However, the question of Madras or the question of any other constituent part of India has no relevance whatsoever to Kashmir. Kashmir has never been a part of India. Kashmir’s future has always been in dispute. I do not say this. This is what India has said. This is what India has maintained, that is, the future of the State of Jammu and Kashmir will be decided by the people of Jammu and Kashmir. Kashmir is not a part of India. It can never be a part of India. It has never been a part of India. We have no quarrel with India, properly calling, with an Indian India; but Kashmir is not an Indian India.
This is not my assertion. These are the assertions, the pledges and the commitments of the Government of India itself, and in the space of eighteen years they cannot be forgotten. They can never be forgotten as long as the conscience of mankind exists, as long as there is civilization, and as long as there is a quest for freedom of peoples.
Pakistan is also a pluralistic society. We also have multi-racial and multilingual components of Pakistan. We have the Balochi, the Sindhi, the Pathan, the Punjabi and the Bengali, We would not like to see fissiparous tendencies encouraged in India. We would not like to see the disintegration of India. This process of disintegration can be harmful not only to India, but to its neighbours. We would like to see a strong India. We would like to see a consolidated India, a harmonious and peaceful India, but that India must be Indian India. That India must be a part of India, and not a disputed territory which has been taken by India by brute force and occupied by the imposition of its army and the bayonets.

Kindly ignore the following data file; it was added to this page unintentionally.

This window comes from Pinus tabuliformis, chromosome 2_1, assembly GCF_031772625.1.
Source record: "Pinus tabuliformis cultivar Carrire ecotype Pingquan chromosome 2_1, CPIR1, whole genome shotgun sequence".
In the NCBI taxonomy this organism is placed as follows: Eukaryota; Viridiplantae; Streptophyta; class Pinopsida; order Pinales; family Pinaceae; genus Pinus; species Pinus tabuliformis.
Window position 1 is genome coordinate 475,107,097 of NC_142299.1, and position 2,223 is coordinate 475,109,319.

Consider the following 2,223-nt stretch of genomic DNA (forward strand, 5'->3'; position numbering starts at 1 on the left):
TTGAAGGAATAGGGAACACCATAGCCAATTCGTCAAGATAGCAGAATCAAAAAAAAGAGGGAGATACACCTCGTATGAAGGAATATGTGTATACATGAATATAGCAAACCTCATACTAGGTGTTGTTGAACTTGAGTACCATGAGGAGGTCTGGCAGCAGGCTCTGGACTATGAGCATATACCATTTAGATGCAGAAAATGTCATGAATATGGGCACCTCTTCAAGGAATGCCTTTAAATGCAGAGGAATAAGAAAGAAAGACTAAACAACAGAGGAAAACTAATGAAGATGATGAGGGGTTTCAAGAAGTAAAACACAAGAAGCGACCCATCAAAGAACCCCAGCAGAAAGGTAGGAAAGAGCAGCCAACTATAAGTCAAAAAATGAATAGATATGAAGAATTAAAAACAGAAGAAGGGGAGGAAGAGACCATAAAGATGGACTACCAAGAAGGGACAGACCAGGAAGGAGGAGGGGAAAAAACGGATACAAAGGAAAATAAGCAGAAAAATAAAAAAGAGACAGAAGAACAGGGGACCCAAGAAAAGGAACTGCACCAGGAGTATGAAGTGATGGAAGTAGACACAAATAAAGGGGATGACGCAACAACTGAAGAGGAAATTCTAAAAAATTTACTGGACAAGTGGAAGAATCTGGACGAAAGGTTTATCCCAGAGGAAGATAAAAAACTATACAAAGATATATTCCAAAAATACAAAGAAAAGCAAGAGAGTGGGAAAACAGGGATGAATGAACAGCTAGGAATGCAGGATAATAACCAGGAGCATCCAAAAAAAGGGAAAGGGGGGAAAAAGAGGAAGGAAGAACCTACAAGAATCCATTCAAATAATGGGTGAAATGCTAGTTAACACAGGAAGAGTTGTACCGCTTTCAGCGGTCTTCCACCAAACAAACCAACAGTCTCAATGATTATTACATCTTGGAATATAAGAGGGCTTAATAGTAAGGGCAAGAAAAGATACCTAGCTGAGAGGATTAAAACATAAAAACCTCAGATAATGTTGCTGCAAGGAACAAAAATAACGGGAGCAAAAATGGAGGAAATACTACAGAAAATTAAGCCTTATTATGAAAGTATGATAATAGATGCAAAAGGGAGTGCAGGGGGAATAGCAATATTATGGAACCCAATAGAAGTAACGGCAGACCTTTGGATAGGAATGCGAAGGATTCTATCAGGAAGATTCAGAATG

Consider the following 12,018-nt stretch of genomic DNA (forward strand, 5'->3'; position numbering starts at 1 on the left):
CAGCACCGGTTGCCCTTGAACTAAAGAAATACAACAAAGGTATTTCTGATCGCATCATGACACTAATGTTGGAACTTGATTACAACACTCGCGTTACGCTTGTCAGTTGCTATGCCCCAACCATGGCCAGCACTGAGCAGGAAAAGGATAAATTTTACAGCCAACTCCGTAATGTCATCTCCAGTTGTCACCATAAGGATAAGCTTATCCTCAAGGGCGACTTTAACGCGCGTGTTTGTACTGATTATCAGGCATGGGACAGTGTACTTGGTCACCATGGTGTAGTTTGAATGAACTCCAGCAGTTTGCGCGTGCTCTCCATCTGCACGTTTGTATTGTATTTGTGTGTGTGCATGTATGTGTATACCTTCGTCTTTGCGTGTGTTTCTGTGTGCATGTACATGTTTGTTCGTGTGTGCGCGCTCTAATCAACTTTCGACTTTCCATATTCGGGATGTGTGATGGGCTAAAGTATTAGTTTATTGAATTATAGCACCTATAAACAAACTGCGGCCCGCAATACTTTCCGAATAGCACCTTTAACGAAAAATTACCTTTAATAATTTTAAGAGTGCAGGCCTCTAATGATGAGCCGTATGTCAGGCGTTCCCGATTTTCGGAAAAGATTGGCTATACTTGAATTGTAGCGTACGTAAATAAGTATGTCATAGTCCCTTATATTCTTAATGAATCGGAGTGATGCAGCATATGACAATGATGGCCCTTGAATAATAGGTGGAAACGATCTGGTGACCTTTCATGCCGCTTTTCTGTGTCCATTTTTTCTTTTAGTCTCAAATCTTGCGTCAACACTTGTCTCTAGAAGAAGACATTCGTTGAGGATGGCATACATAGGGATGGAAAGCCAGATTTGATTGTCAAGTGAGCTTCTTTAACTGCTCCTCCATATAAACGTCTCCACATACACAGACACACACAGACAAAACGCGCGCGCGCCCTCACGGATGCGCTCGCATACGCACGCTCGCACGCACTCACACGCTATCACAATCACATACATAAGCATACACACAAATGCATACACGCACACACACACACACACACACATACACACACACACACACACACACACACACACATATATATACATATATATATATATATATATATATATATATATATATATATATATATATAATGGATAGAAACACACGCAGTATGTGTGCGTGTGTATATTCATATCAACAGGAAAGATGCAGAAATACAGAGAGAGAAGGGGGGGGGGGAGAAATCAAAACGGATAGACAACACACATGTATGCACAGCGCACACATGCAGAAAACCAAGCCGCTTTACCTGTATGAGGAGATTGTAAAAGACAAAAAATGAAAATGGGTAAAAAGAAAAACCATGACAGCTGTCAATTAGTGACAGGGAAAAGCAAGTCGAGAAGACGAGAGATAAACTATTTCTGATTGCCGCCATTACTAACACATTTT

It has been said that in Pakistan we are holding various nationalities by force, and reference has been made to certain regions of Pakistan. This is a problem of the people of Pakistan, and if there is any dispute which Pakistan may have with others it is none of India’s concern. Our relations with Afghanistan are most cordial. During the war with India, I know for certain where the sympathies of the people of Afghanistan lay, as demonstrated by the people of Afghanistan and reiterated by the Government of Afghanistan.
The King of Afghanistan, in a communiqué to the President of Pakistan, said: I as a King give you assurance, I as a Muslim give you assurance, I as an Afghan give you assurance that we are with you, and we will never betray you.
It is none of India’s concern to meddle in Pakistan’s internal affairs. We would not want to meddle in India’s internal affairs. By resorting to a just settlement of the dispute over Jammu and Kashmir we are not interfering in India’s internal affairs, because the problem of Jammu and Kashmir is not a question of India’s internal affairs. It is a question of India fulfilling her pledge to the people of Jammu and Kashmir, and it is a question, pure and simple, of the exercise of their right to self-determination.
It has been said by the representative of India that the problem is of a much greater dimension, that the problem does not concern Kashmir alone. It is one of religious bigotry. It is one of intolerance.
Pakistan has friendly relations with all its neighbours, except, unfortunately, India, and that is not because of any failing on the part of Pakistan. We have friendly relations with Nepal which is a Hindu state. The majority of the people of Nepal belong to the great Hindu religion. We have over ten million Hindus in Pakistan and they have lived in peace. Their lives, property and honour have never been jeopardized. We have hardly had any communal disturbances, whereas in India, secular India, they have had over 600 odd communal disturbances. Even during this war they had communal disturbances in which minorities were maltreated.